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Can You Get Fired for Self-Defense at Work?

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By Ephrat Livni, Esq. on November 18, 2015 11:58 AM

You can get fired for defending yourself at work if company policy demands otherwise. But in Utah, you can at least challenge that termination, thanks to the efforts of Walmart workers who were fired for failing to follow company policy on de-escalation during a robbery.

Their case has taken the long road through the courts, winning recognition of the general claim but not the specifics of their case. And it is still not certain that the Walmart workers' story will ever be put before a jury, according to the National Law Review.

Long Slog to Trial

The workers filed a wrongful termination claim in federal court after they were fired for defending themselves during a shoplifting incident involving a gun. The case was dismissed on the ground that at-will employees cannot file wrongful termination claims. The workers argued that self-defense was an exception.

The Utah Supreme Court reviewed the federal court dismissal on public policy grounds, asking whether self-defense was an exception to the general position that at-will employees cannot challenge a termination. It ruled on the general principle, finding self-defense is an exception to at-will employment for the purpose of wrongful termination claims in that state.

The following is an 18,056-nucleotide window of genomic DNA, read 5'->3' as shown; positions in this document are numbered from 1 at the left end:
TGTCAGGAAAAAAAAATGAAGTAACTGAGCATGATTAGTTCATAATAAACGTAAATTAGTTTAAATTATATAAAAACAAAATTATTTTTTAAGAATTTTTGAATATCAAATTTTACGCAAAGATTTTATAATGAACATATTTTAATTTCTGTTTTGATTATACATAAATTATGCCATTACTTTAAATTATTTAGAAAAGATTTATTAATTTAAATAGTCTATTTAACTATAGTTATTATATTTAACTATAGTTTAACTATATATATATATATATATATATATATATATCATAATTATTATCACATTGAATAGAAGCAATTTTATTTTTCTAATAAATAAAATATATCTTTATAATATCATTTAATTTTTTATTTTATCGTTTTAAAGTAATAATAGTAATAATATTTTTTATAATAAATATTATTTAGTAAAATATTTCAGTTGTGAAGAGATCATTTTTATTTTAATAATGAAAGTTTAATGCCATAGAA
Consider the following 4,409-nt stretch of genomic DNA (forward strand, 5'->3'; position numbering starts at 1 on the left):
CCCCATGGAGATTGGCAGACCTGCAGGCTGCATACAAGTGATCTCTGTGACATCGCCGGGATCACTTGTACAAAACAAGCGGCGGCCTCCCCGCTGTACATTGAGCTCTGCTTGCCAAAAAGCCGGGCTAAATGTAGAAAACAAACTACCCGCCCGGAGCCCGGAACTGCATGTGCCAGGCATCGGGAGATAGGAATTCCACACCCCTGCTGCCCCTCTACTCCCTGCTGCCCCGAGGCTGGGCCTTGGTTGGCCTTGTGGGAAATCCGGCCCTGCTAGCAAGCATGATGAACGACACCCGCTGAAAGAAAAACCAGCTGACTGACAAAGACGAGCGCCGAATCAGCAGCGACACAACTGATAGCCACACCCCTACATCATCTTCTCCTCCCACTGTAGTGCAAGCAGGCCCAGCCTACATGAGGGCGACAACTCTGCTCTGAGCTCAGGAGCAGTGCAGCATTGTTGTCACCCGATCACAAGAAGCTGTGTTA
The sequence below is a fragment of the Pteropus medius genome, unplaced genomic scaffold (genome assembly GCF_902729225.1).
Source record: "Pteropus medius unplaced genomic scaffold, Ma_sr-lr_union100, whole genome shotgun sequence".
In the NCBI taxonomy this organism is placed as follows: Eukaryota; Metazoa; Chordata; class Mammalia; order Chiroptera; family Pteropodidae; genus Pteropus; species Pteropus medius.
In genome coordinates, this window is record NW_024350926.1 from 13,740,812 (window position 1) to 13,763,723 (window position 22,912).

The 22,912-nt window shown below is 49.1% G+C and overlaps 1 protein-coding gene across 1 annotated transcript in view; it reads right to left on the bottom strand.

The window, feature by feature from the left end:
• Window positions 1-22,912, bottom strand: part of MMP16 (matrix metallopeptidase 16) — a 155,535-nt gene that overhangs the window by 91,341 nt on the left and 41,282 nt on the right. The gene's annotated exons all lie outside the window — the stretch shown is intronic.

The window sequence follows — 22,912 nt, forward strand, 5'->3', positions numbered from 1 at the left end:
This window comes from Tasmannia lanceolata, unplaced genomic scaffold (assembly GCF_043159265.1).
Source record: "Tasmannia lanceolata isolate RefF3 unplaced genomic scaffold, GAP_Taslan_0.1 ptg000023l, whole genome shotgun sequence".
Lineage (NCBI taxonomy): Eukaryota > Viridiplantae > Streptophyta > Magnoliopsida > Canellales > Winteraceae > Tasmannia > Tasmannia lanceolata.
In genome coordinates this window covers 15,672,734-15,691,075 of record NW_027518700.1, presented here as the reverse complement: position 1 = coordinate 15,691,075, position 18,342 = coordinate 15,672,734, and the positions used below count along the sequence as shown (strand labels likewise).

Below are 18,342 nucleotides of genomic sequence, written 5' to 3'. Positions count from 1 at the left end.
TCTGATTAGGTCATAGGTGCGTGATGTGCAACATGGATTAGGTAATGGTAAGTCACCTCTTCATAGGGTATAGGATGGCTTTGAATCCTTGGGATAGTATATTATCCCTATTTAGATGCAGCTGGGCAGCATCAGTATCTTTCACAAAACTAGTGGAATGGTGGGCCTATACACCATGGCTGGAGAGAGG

The Court concluded, "[W]here an at-will employee is unable to withdraw from an imminent threat of death or serious bodily harm, the employer may not terminate the employee for exercising the right of self-defense."

At that point, the workers gained recognition for their claim in general. But that is not the end of the road.

Now, the case is going back to federal court for a factual determination. The judge will decide whether there is enough evidence to show that the workers were unable to withdraw -- if so, the case will go to trial.

The Walmart Workers' Story

From the workers' perspective, withdrawal was not an option when a shoplifter pulled a gun on them. They believe that their lives were saved by their actions. Walmart, however, has argued that the workers were supposed to disengage, withdraw, and alert authorities, not get in a fight with the gun-wielding shoplifter.

The failure to follow the disengagement policy ended with the workers fired. Whether that particular termination was wrongful is still an open question.

If you have been terminated and believe it was wrongful, speak to an attorney.

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